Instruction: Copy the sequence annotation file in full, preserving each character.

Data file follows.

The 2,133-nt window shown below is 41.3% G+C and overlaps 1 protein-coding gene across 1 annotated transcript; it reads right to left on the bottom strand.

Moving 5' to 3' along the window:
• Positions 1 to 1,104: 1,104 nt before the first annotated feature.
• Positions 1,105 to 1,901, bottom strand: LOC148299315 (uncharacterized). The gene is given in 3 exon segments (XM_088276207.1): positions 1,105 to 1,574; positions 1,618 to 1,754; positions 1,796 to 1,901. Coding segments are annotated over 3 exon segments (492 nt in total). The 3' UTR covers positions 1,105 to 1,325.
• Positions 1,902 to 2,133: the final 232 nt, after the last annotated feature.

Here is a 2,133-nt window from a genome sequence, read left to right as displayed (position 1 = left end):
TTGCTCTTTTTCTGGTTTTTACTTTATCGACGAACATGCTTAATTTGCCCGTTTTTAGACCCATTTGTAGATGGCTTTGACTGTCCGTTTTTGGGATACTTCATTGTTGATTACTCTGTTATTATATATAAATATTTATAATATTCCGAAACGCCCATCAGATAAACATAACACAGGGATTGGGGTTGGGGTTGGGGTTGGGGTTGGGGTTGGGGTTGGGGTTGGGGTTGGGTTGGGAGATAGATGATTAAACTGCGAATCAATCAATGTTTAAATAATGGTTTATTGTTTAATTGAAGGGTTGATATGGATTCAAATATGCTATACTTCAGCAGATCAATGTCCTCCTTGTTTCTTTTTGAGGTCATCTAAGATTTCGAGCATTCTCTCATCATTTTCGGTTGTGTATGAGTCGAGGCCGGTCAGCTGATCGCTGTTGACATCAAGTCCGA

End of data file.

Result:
The 2,133-nt window shown below is 41.3% G+C and overlaps 1 protein-coding gene across 1 annotated transcript; it reads right to left on the bottom strand.

Moving 5' to 3' along the window:
• Positions 1 to 1,104: 1,104 nt before the first annotated feature.
• Positions 1,105 to 1,901, bottom strand: LOC148299315 (uncharacterized). The gene is given in 3 exon segments (XM_088276207.1): positions 1,105 to 1,574; positions 1,618 to 1,754; positions 1,796 to 1,901. Coding segments are annotated over 3 exon segments (492 nt in total). The 3' UTR covers positions 1,105 to 1,325.
• Positions 1,902 to 2,133: the final 232 nt, after the last annotated feature.

Here is a 2,133-nt window from a genome sequence, read left to right as displayed (position 1 = left end):
TTGCTCTTTTTCTGGTTTTTACTTTATCGACGAACATGCTTAATTTGCCCGTTTTTAGACCCATTTGTAGATGGCTTTGACTGTCCGTTTTTGGGATACTTCATTGTTGATTACTCTGTTATTATATATAAATATTTATAATATTCCGAAACGCCCATCAGATAAACATAACACAGGGATTGGGGTTGGGGTTGGGGTTGGGGTTGGGGTTGGGGTTGGGGTTGGGGTTGGGTTGGGAGATAGATGATTAAACTGCGAATCAATCAATGTTTAAATAATGGTTTATTGTTTAATTGAAGGGTTGATATGGATTCAAATATGCTATACTTCAGCAGATCAATGTCCTCCTTGTTTCTTTTTGAGGTCATCTAAGATTTCGAGCATTCTCTCATCATTTTCGGTTGTGTATGAGTCGAGGCCGGTCAGCTGATCGCTGTTGACATCAAGTCCGA